These days writing has become a bit difficult for me. It’s not that I don’t write, but I am generally writing about teaching math, and that too mainly about introducing concepts and trying to break them down for teachers, so that students are able to conceptually get it.
One day I could be thinking about algebraic expression, while another day about division. And yet another day about add or subtract, and yet another day about basic number sense. How do we get a sense of numbers? It still baffles me how little kids are able to decode numbers, such an abstract concept. Numbers are something we cannot touch, feel, taste or see, but we still get it that we are talking about one. Kids are able to figure this out even before coming to school. Researchers have done studies on other animals, and have found that they possess some basic number sense. Apparently crows can decipher upto number 3. Isn’t that amazing? Little kids play with dice, and can decipher numbers up to 6. Thanks to the expertise of pattern recognition that we have. They may not conceptually understand a 4, 5 or 6, but perceptual understanding is there. When they come to school we work on this conceptual understanding. They learn the language of math.
Learning the language of math is not only understanding it’s grammar and syntax. It’s much more than that. Through the digits 0 to 9 and the little decimal, we can create any number in the world that is possible. No combination of numbers is a gibberish. Every number, yes every number makes sense, and represents something unlike any other language in the world. Throw in some operations with the digits, and then see their power. They start making each other. Each number can be instrumental in making another. The digit signifying nothing, zero, sometimes it has power to kill when it’s armed by multiplication operator, while with add, it bites the dust, can’t to a thing to others. At yet another time, when armed with division, the smartest of mind can’t figure out what it does to the other number.
And look at its neighbor 1, it’s powerless with the armor of multiplication or division. It can’t change the number in any way. But still it tends to be a keeper of neighborhood relationships. Armed with the operators of add or subtract, it will immediately take the number to its neighbors. We need such properties in humans also, all over the world.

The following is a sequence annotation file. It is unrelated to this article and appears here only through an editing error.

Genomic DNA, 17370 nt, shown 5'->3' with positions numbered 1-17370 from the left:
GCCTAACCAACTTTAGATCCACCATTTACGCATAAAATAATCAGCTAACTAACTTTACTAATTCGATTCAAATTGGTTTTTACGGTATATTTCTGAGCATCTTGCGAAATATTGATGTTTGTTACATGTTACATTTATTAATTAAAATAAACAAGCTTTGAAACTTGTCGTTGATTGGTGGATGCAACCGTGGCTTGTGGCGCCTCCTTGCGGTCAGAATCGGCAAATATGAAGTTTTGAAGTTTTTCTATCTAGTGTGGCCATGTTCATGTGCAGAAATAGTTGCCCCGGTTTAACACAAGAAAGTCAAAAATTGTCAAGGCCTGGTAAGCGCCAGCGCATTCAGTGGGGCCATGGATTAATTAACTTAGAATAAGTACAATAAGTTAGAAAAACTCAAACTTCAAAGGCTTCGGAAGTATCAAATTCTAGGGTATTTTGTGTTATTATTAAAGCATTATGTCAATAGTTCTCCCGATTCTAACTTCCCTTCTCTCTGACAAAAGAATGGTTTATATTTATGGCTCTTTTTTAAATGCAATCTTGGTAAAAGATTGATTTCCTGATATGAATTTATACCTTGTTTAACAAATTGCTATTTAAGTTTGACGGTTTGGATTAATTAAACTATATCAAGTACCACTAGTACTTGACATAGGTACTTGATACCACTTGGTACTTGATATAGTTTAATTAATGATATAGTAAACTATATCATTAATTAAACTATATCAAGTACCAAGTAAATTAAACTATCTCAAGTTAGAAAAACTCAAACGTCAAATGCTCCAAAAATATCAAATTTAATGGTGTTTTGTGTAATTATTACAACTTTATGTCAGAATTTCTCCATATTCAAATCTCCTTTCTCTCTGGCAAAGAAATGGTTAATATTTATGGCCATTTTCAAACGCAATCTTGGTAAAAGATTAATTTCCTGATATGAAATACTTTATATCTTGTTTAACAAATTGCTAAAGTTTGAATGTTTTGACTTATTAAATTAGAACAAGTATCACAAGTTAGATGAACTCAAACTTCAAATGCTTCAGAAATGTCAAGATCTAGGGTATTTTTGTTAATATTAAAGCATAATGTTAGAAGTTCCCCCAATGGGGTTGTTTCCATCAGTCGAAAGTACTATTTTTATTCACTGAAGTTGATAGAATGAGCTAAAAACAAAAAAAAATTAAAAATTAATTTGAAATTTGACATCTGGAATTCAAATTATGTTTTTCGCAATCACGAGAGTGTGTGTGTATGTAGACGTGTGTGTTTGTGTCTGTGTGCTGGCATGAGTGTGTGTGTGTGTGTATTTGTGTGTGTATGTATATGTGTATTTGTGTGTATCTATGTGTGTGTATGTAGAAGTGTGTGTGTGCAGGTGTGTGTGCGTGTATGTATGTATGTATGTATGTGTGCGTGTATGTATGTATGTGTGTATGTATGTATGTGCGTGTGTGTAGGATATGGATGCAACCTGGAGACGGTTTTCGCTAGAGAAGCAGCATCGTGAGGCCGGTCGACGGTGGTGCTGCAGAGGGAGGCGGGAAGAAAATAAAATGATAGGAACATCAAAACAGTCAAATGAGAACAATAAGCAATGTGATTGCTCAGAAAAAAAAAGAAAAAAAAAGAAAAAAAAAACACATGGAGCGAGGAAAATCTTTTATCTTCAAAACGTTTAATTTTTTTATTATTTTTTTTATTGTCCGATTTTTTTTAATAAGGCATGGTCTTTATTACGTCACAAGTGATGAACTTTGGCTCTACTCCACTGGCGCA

Come to think of it, zero also tend to be friendly many times. It never mind it’s place been take by another digit for a short cut representation. For example, 100 and 30 and 5 can be written in short cut form as 135. Have you ever seen zero raise a hue and cry about it. It sacrifices being written at three locations, but it never complains. It’s another matter that we totally forgot that we have snatched it’s place, and that creates a lot of problem for our kids, because our students don’t know that we took away it’s place for a short cut.
Zero is friendly many other ways. Let’s think of another number 1035. No digit has taken hundreds place yet. Zero doesn’t mind. It says, you could put me there as a place holder, so that everyone known that 1 is a thousand, and not a hundred. Imaging if zero was not cooperative, how would we have distinguished between a 1035 and 135?
Have you ever thought about the size of smallest particle, or the size of a microbe, an ant, earthworm, dog, zebra, elephant, dinosaurs, earth, sun, solar system, milky way or the universe? Guess what, these digits from zero to 9 can combine together to tell you that, and that too in one straight line and not scattered all over the place. And they are only ten of them. Let’s count the decimal in, the four main operators, the fraction bar, the percentage and the equal to sign. It still makes only 18 symbols. These are the ones that we tend to use in our daily life. Only 18, and they take care of all our financial expressions: How many people are coming for dinner, how much to cook today, how much water, how much milk and sugar in tea, how much money to take out to from the bank. Did she get the fair wages, did I make a profit or a loss. What fraction of the wealth is mine when we divide, how many litres of petrol is needed to hit that far. It’s an endless list. But look at the power of these 18 symbols. Add a few more to them, and the mathematicians write equations for nature. When alphabets start collaborating with digits and operators magic happens… We almost start to feel that we are getting close to the key to understanding nature. It might be a very long path, but these ten digit in collaboration with some others seem to hold this power of expression within them.